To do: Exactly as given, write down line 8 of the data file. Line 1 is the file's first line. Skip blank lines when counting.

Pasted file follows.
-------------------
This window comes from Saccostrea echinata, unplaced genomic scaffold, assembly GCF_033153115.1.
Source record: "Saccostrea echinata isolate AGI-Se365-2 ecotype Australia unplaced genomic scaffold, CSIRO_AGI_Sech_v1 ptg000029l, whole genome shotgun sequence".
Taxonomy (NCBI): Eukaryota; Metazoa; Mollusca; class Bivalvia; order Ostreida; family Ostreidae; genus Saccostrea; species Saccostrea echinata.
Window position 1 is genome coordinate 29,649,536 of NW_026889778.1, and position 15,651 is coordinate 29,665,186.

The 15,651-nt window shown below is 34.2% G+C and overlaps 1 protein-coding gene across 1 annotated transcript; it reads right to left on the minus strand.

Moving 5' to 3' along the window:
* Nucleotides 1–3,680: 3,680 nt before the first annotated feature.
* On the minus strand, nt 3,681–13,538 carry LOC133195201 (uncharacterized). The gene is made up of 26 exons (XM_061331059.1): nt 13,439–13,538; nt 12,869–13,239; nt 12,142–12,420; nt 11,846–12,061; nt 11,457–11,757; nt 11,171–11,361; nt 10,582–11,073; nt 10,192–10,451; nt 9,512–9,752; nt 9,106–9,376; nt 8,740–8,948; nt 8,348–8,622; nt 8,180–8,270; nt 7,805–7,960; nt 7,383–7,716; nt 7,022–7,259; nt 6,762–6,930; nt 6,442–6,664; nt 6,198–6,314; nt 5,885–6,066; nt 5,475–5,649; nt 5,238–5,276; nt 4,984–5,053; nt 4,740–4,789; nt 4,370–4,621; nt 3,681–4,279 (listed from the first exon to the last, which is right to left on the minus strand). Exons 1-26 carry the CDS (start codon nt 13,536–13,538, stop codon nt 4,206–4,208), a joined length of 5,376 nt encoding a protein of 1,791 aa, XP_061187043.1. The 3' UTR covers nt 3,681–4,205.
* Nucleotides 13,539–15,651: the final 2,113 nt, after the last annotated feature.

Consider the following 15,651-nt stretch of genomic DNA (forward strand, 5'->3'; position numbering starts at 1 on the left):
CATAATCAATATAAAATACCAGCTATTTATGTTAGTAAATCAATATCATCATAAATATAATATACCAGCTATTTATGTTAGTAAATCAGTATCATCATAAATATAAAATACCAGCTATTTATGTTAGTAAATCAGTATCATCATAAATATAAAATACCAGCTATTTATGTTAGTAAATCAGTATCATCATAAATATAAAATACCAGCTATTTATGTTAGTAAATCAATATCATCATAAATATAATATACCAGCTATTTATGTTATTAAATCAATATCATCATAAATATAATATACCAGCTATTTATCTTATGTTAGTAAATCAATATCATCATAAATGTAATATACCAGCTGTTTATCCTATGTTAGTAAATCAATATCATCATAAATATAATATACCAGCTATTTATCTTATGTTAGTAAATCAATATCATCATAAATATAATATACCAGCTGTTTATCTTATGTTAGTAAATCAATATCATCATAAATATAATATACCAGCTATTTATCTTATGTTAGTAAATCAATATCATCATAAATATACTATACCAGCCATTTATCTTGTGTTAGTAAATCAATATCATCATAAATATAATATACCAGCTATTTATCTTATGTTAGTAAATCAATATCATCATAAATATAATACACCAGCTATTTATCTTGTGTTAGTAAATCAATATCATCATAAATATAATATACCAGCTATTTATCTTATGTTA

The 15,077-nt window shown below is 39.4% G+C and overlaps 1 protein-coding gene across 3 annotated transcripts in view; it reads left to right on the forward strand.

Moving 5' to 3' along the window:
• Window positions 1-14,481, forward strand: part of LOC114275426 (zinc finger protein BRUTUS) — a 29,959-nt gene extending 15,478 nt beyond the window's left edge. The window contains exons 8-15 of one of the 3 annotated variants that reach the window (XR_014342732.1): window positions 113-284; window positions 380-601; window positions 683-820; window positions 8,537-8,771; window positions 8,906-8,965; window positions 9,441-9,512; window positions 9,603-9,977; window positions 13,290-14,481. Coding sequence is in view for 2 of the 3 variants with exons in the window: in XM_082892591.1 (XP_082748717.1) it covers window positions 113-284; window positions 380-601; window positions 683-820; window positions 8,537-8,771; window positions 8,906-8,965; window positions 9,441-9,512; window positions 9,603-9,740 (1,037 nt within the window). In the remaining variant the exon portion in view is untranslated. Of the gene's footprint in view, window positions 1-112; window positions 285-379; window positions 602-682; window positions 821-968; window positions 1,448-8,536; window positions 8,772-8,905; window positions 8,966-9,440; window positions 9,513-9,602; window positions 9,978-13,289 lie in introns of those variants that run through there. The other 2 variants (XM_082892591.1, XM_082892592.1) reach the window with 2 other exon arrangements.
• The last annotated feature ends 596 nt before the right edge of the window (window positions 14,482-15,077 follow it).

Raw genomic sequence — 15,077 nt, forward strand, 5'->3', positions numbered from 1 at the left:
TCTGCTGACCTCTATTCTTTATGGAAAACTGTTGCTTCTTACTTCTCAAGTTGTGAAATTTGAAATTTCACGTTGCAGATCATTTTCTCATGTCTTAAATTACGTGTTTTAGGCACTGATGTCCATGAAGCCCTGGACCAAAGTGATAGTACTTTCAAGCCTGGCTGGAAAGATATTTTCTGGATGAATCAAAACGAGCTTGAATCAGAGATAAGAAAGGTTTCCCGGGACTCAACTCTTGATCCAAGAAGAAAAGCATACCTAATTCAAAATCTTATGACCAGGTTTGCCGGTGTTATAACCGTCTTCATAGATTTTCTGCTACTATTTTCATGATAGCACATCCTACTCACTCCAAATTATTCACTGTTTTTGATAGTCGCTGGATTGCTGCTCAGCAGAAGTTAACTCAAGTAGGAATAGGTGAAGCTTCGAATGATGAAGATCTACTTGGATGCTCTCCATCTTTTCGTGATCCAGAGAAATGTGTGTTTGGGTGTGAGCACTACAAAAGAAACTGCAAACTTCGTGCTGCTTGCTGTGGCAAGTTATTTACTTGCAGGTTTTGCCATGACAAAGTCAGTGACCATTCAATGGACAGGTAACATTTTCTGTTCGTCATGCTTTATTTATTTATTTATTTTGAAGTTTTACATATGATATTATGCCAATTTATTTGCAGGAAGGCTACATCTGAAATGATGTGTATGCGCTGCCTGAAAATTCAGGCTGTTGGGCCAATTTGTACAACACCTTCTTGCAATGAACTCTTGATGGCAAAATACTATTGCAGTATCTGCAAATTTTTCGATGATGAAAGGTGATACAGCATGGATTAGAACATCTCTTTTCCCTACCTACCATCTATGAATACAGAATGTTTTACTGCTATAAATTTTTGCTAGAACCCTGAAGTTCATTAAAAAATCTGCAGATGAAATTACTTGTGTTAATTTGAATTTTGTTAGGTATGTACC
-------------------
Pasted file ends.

* On the minus strand, nt 3,681–13,538 carry LOC133195201 (uncharacterized). The gene is made up of 26 exons (XM_061331059.1): nt 13,439–13,538; nt 12,869–13,239; nt 12,142–12,420; nt 11,846–12,061; nt 11,457–11,757; nt 11,171–11,361; nt 10,582–11,073; nt 10,192–10,451; nt 9,512–9,752; nt 9,106–9,376; nt 8,740–8,948; nt 8,348–8,622; nt 8,180–8,270; nt 7,805–7,960; nt 7,383–7,716; nt 7,022–7,259; nt 6,762–6,930; nt 6,442–6,664; nt 6,198–6,314; nt 5,885–6,066; nt 5,475–5,649; nt 5,238–5,276; nt 4,984–5,053; nt 4,740–4,789; nt 4,370–4,621; nt 3,681–4,279 (listed from the first exon to the last, which is right to left on the minus strand). Exons 1-26 carry the CDS (start codon nt 13,536–13,538, stop codon nt 4,206–4,208), a joined length of 5,376 nt encoding a protein of 1,791 aa, XP_061187043.1. The 3' UTR covers nt 3,681–4,205.